Multiple diagnoses lead to drug cocktails, but no clinical trials have tested combinations of the most commonly used medications, so potential drug-drug interactions are unknown. “Every drug has side effects, and when you start to mix them together you’re looking at something that’s not been studied,” King says. “And in autism, where you might have communication impairments, it’s even more worrisome because people are less likely to be able to tell you that your medicines are making them feel sick.”

Beyond that, say researchers, is the fact that the medicines may not even work.

“Many studies have looked at the use of ADHD meds to treat ADHD symptoms in people with autism. The same can be said for obsessive-compulsive disorder and repetitive behaviors,” says Daniel Coury, a developmental pediatrician at Nationwide Children’s Hospital in Columbus, Ohio. “And with virtually all of these, we find that they don’t work as well as they do in people who don’t have autism.”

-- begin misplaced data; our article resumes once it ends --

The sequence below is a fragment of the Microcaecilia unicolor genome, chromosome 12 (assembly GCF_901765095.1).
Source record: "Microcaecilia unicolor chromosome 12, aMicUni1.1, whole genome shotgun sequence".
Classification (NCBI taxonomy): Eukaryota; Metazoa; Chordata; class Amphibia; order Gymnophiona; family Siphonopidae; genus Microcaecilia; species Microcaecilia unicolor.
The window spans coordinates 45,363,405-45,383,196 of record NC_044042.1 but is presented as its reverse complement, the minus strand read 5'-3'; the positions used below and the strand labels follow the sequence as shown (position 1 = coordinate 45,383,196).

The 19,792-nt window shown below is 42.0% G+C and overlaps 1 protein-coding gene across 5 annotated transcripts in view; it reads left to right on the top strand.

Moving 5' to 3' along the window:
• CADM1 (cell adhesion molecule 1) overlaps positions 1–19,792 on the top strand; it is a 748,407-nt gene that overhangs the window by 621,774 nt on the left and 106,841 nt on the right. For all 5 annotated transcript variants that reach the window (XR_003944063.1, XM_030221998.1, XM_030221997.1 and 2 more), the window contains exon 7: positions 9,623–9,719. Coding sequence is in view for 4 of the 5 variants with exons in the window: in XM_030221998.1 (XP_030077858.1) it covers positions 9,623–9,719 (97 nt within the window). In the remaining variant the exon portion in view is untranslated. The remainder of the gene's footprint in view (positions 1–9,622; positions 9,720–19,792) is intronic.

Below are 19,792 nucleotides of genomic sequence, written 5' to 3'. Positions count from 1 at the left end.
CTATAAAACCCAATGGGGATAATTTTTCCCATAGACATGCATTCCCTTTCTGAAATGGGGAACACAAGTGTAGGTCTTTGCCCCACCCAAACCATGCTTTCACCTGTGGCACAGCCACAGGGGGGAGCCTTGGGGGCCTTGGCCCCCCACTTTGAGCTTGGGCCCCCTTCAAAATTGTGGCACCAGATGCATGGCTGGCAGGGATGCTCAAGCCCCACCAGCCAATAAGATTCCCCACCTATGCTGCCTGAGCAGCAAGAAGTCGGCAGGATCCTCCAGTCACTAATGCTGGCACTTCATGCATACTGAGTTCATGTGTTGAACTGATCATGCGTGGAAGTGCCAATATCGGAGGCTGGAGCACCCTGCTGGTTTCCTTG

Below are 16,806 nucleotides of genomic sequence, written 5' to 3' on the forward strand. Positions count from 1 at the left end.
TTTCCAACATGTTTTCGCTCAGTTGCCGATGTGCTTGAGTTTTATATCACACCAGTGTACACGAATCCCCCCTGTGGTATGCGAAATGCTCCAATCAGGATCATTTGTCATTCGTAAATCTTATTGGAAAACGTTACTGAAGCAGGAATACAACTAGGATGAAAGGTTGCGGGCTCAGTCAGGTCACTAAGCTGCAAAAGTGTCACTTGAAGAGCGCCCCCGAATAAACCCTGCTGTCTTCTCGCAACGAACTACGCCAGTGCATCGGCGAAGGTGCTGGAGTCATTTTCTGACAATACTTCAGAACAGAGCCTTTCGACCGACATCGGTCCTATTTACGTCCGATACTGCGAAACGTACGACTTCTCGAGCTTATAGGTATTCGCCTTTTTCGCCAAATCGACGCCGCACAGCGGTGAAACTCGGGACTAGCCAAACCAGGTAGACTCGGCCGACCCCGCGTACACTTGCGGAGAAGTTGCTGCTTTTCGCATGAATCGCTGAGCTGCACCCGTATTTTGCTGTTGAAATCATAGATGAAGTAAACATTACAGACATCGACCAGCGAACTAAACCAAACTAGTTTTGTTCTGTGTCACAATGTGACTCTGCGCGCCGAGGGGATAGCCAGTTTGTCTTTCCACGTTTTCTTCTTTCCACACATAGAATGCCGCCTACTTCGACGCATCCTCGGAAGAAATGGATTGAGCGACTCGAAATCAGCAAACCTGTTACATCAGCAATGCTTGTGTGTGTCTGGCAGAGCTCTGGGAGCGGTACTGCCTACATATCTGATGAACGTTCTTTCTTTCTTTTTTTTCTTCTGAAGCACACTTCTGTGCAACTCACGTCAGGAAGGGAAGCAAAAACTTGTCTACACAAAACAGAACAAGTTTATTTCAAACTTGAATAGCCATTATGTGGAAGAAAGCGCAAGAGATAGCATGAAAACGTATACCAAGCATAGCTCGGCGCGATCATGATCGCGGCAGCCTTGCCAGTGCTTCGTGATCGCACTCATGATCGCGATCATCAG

That research, too, is relatively sparse and is composed mostly of uncontrolled studies. One 2013 meta-analysis concluded that most studies of psychiatric drugs for autism features are either too small or don’t have the right design to determine whether the drugs are effective. The research that does exist, the researchers wrote in that study, “is only suggestive, and awaits true assessment in properly controlled studies.”

Symptoms of depression, obsessive-compulsive disorder, ADHD and other conditions in people with autism seem similar to those that people without autism may experience. But because the underlying cause is different, the biochemistry may be different overall — and also highly variable from person to person.